DNS Recon Redux - Zone Transfers (plus a time machine) for When You Can't do a Zone Transfer

Published: 2023-02-15
Last Updated: 2023-02-15 14:53:49 UTC
by Rob VandenBrink (Version: 1)
0 comment(s)

When in the recon phase of a security assessment or penetration test, quite often you want to collect the dns names for all hosts in a scope of IP addresses.  I covered how to do that with a few different APIs in this story: (https://isc.sans.edu/diary/Using+Passive+DNS+sources+for+Reconnaissance+and+Enumeration/28596)

On the flip-side, quite often you want to collect DNS records of all hosts in a domain.  With more folks using wildcard certificates these days, certificate transparency isn't always the goldmine that it used to be for that (https://isc.sans.edu/diary/Using+Certificate+Transparency+as+an+Attack+Defense+Tool/24114)

What to do?  The various OSINT repositories (and commercial intelligence repos) have an answer for you.

For DNS Dumpster, this will list what you seek:
curl -k "https://api.hackertarget.com/hostsearch/?q=sans.edu"

Note that DNS Dumpster limits you on requests-per-day, you'll need an API key if you want more queries.  They also have a nice web front-end if you're not feeling particulary code-y that day .. https://hackertarget.com/ip-tools/

That seems like a short list to me though, let's look at Cisco Umbrella, which uses OpenDNS as it's back-end database - note that this function has been there a while in the web UI, but is fairly new to the API:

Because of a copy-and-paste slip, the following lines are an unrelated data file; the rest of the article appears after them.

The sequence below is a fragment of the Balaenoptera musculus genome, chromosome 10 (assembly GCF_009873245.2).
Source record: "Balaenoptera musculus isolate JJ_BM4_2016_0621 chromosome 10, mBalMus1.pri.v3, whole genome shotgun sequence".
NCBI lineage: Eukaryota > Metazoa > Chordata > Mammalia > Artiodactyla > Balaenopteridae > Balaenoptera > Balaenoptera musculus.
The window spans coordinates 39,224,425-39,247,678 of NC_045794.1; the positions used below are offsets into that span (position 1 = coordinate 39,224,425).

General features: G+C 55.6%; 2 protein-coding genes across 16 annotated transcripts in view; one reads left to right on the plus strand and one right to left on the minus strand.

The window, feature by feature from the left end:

curl -s -k "https://investigate.umbrella.com/subdomains/sans.edu" -H "Authorization: Bearer <APIKEY>" -H "Content-Type: application/json"  | jq
    "securityCategories": [],
    "firstSeen": "1627675727",
    "name": "_dmarc.sans.edu"
    "securityCategories": [],
    "firstSeen": "1627675727",
    "name": "_domainkey.sans.edu"
..... and so on

Umbrella also has a web front-end (login required) - https://dashboard.umbrella.com/o/7966391/#/investigate

Back to the code - getting a count:

curl -s -k "https://investigate.umbrella.com/subdomains/sans.edu" -H "Authorization: Bearer <APIKEY>" -H "Content-Type: application/json"  | jq | grep name | wc -l

This is because this API returns values 20 at a time, you use the last value returned as an offset to get the next batch.
What's that, you say?  Sounds like a script?  Great idea you!

Looking one step ahead, after this list is created, we want to collect all of them that are still valid A records, so that we have a list of target hosts to dig deeper in to.